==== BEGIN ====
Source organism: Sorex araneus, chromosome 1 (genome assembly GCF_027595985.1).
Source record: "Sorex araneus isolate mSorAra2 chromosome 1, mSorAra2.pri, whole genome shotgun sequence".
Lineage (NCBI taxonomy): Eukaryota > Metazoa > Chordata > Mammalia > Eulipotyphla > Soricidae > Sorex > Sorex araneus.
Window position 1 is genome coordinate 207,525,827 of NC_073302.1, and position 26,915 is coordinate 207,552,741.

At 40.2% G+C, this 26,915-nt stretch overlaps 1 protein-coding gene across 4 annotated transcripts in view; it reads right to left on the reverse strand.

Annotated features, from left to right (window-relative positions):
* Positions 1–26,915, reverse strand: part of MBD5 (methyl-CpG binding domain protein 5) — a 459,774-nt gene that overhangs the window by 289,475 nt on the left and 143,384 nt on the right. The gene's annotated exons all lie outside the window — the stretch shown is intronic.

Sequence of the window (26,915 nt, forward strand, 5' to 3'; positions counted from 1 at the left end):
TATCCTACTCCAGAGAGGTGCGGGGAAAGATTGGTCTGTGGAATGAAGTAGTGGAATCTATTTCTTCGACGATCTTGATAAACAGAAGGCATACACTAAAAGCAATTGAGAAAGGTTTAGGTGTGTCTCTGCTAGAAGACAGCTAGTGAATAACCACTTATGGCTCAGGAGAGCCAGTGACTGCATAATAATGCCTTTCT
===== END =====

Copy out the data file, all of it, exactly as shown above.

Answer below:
Source organism: Sorex araneus, chromosome 1 (genome assembly GCF_027595985.1).
Source record: "Sorex araneus isolate mSorAra2 chromosome 1, mSorAra2.pri, whole genome shotgun sequence".
Lineage (NCBI taxonomy): Eukaryota > Metazoa > Chordata > Mammalia > Eulipotyphla > Soricidae > Sorex > Sorex araneus.
Window position 1 is genome coordinate 207,525,827 of NC_073302.1, and position 26,915 is coordinate 207,552,741.

At 40.2% G+C, this 26,915-nt stretch overlaps 1 protein-coding gene across 4 annotated transcripts in view; it reads right to left on the reverse strand.

Annotated features, from left to right (window-relative positions):
* Positions 1–26,915, reverse strand: part of MBD5 (methyl-CpG binding domain protein 5) — a 459,774-nt gene that overhangs the window by 289,475 nt on the left and 143,384 nt on the right. The gene's annotated exons all lie outside the window — the stretch shown is intronic.

Sequence of the window (26,915 nt, forward strand, 5' to 3'; positions counted from 1 at the left end):
TATCCTACTCCAGAGAGGTGCGGGGAAAGATTGGTCTGTGGAATGAAGTAGTGGAATCTATTTCTTCGACGATCTTGATAAACAGAAGGCATACACTAAAAGCAATTGAGAAAGGTTTAGGTGTGTCTCTGCTAGAAGACAGCTAGTGAATAACCACTTATGGCTCAGGAGAGCCAGTGACTGCATAATAATGCCTTTCT